Long-time RU supporter and author Reese Ryan returns to talk about the importance of creating a believable character.
Welcome back, Reese!
Whether a story is plot-driven, or character-driven, so much of its success hinges on the development of the characters. Make the hero too flawed and he’s unlikable. Make him too perfect and he isn’t believable. If the reader doesn’t understand the motivation for a character’s actions, he falls completely flat. Any of which will cause the reader to walk away.
Memorable, engaging characters feel real, like people we’ve known. As humans, we have many layers and facets. We have hang-ups, secrets, phobias and bad habits. Our characters should possess them, too. Each characteristic is part of the intricate puzzle that forms a solid, believable character. Such characters enrich our stories.
Vibrant, well-rounded characters have a history. Past experiences inform their self-belief, motivation and views about the world. When we have intimate knowledge of our characters it becomes much easier to relate their story in a way that feels truly authentic to readers.
Get to Know Your Characters
Go beyond surface information like age and hair and eye color. Really get to know your character. Ask her probing questions like:
- What is her earliest memory?
- Who was her first kiss?
- What is her deepest secret?
- What does she want more than anything, in her heart of hearts?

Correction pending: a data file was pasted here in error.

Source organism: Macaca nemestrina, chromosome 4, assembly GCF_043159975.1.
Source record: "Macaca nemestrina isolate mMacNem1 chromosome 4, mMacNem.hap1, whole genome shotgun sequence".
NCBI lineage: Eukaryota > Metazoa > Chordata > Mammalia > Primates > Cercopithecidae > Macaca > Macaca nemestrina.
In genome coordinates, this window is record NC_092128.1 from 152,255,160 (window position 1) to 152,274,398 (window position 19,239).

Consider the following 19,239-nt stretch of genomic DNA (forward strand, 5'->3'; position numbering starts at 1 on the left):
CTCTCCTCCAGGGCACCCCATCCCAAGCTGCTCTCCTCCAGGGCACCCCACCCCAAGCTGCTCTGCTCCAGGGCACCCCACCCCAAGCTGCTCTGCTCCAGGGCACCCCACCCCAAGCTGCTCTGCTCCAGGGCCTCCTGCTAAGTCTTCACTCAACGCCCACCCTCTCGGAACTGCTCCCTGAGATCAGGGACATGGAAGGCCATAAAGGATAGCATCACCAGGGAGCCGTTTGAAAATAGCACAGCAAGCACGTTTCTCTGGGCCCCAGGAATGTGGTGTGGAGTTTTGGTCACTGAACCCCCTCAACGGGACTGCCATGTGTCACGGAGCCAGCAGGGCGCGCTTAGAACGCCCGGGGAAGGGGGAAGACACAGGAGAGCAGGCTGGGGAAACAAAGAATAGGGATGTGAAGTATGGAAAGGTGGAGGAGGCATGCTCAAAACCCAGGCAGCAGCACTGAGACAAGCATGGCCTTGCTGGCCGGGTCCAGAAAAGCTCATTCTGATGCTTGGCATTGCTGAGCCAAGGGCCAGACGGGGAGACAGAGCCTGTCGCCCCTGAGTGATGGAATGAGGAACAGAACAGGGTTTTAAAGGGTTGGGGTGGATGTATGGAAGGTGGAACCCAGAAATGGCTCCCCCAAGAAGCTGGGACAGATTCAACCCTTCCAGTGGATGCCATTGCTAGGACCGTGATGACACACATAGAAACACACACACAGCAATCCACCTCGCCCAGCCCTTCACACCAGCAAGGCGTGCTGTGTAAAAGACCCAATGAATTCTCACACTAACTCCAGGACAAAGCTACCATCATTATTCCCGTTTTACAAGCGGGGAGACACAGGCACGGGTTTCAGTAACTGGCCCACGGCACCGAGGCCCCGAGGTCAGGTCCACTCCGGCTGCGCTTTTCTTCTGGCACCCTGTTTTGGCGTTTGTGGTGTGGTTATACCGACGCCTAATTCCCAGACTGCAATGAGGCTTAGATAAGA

- What is her biggest fear?
- What is she most ashamed of?
- What is her proudest moment?
- What are her bad habits?
The majority of this information won’t be used in your story; so why is it important? An in-depth character questionnaire (like this one on Epiguide.com) allows us to unlock the mystery of that character. Who she really is and what she wants more than anything in the world. What motivates her and why. The lengths she’ll go to achieve her goal or to prevent a repeat of past pain.
What if you don’t know enough about the character to complete such a detailed questionnaire? Here are two options.
Write Your Way into the Character
Before I can complete an in-depth character questionnaire, I usually need to write a little bit of the story. Once I get to know the character, a pattern of behavior emerges. Then I work backward. Why does the character behave this way? Why would she say that? What past experience would cause her to believe a certain thing about herself? I’m always surprised by the answers I get and how they help shape the character. However, there is a simpler, more powerful way to create a fully-formed character with believable strengths and flaws.
Create a Personality Profile
A few years ago I attended a workshop given by the phenomenal Cherry Adair. She suggested giving characters a birthdate, then researching their astrological sign.
I’m not a person who checks my astrological chart or could even tell you much about the supposed traits of my sign (Pisces). However, the first time I used this trick to create a detailed personality chart for my characters I knew I’d struck gold. There are a number of resources available, but I prefer to use the Zodiac Sign Profiles at Horoscope.com. There are comprehensive profiles for each birth sign. Each profile includes a personality overview, character strengths and weaknesses, likes and dislikes and ideal environments. You’ll also get an overview of how a character born under that sign would behave in the areas of love and sex, friends and family and career and money.